At the same time, NICHD is developing two modified androgen esters—7-α‎-11β‎-methyl-19-nortestosterone-17β‎-undecanoates (dimethandrolone undecanoate [DMAU]) and 11β‎-methyl-19-nortestosterone-17β‎-dodecylcarbonate (11β‎-MNTDC)—as the prodrug that is converted to the active compounds dimethandrolone (DMA) and 11β‎-methyl-19-nortestosterone (11β‎-MNT) by nonspecific esterases in the body (Attardi, Engbring, et al., 2011; Attardi et al., 2006; Cook & Kepler, 2005). In vitro studies showed that these modified androgens have some progestogenic activity in addition to the potent androgen activity (Attardi et al., 2006; S. Wu et al., 2019). In vivo studies showed that they have strong gonadotropin-suppressive activity and thus suppress endogenous testosterone production. In the rabbit model, administration of oral DMAU was effective in spermatogenesis and sperm output (Attardi, Engbring, et al., 2011). These compounds are not 5-α‎ reduced to dihydrotestosterone-like compounds and may have less stimulatory effect on the prostate than testosterone (Attardi et al., 2010). On the other hand, because they are not readily aromatized (Attardi et al., 2008), their long-term effects on bone health and adiposity have yet to be addressed (Attardi, Marck, et al., 2011). These modified androgens are not hepatotoxic (Hild et al., 2010).

Both DMAU and 11β‎-MNTDC are bioavailable after oral administration and have been tested in men in single-dose, dose-escalating studies as well as a repeat dosing study for 28 days. Both DMAU and 11β‎-MNTDC are effective in suppressing LH and FSH and testosterone at a dose of 200–400 mg per day (Ayoub et al., 2017; Surampudi et al., 2014). These compounds must be administered with food to enhance absorption and attain blood concentration to show an effect on suppression of gonadotropins. They are well tolerated and despite the endogenous testosterone concentration to very low levels, the men maintained normal sexual desire and activity (S. Wu et al., 2019; Yuen et al., 2020). Longer-term studies are necessary to demonstrate suppression of spermatogenesis. As these compounds are not readily converted to estrogens, long-term effects on bone health and fat mass must be assessed, though bone markers did not change significantly in preliminary studies of DMAU (Thirumalai et al., 2021). These compounds have very similar pharmacokinetic and pharmacodynamic profiles; comparison of the nonreproductive effects showed class effects of androgens in increasing weight and hematocrit and decreasing high-density lipoprotein cholesterol and sex hormone binding globulin and no effects on glucose, insulin, or insulin resistance (Yuen et al., 2021).


Hormonal male contraception with an androgen and progestin have been in clinical trials for over five decade. The combined daily testosterone/Nestorone gel, if successful, will need a phase 3 pivotal trial, which may be completed and receive regulatory agency approval before 2030. More long-acting injectable androgen and progestin combinations will follow. These methods, once approved, will pave the way for nonhormonal methods.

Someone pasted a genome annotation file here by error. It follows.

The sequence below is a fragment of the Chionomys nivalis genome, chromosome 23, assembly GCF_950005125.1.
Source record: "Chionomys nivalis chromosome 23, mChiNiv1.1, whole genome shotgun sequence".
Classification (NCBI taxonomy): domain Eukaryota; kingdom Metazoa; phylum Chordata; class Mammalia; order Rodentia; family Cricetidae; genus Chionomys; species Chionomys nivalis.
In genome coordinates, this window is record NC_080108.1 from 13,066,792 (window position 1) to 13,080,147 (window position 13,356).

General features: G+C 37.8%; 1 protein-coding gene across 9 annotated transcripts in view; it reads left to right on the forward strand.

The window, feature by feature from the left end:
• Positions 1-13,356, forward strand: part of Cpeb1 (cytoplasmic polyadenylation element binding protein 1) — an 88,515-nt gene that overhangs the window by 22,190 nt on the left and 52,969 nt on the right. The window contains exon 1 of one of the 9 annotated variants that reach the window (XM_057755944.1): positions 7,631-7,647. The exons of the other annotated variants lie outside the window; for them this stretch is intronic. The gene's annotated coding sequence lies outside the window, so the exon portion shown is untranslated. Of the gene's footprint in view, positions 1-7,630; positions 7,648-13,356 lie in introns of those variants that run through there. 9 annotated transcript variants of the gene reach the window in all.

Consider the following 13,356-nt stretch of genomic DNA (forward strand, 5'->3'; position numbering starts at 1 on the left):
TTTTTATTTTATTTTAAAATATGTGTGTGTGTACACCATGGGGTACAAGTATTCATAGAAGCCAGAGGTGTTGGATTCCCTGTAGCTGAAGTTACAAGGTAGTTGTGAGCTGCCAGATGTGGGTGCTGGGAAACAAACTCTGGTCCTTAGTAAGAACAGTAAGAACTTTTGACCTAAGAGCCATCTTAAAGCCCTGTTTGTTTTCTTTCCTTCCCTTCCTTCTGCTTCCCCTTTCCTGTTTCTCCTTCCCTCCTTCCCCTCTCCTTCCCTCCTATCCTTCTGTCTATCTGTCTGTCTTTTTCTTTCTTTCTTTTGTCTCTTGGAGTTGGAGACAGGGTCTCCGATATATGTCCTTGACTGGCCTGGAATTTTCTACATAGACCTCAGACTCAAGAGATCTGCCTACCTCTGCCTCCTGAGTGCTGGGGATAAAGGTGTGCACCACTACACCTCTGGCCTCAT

Nonhormonal Male Contraception


The understanding of many mechanisms that can affect spermatogenesis through loss of function mutations in mice and men, regulation of sperm maturation and acquisition of fertilizing capacity in the epididymis and in the female reproductive tract, led to identification of many new targets. These new targets may disrupt sperm production, motility, and morphology, and fertility-related functions are being continuously discovered. Many of these targets have undergone “proof of concept” studies in animal studies but few has gone through preclinical toxicology studies, and none has reached clinical trials (Figure 4). The advantages of nonhormonal methods with a specific target in the male reproductive tract is that the effect will be localized without off-target effects and more rapid acting, and with fewer side effects (Gottwald et al., 2006; Long et al., 2021). These target proteins must be tissue specific, have a crucial role in fertility, be druggable, and be feasible for high-throughput screening to identify new small molecules for drug development (Gottwald et al., 2006).

Figure 4. Potential targets and agents for male contraception during spermatogenesis, sperm maturation in the epididymis, disturbance of sperm function in the female reproductive tract, and interference with binding of sperm to the oocyte.

Source: Adapted from Gottwald et al. (2006). Used with permission.

There are many possible targets that may affect spermatogenesis, spermiogenesis, and spermiation in the testis. The following are selected targets that appear to be promising. The administration of a small molecule, JQ1, that inhibits testis specific bromodomain (BRDT), essential for chromatin remodeling during spermatogenesis, resulted in complete and reversible infertility in mice (Matzuk et al., 2012). BRDT is expressed in spermatocytes and not in spermatogonia, suggesting that BRDT-specific inhibitors will lead to reversible suppression of sperm production (Wisniewski & Georg, 2020). Currents efforts are utilizing DNA-encoded chemical libraries to screen for high affinity and specificity inhibitors of BRDT. Several compounds have been identified that need to be verified for inhibitory activity to BRDT and contraceptive action in animal models (Yu et al., 2021).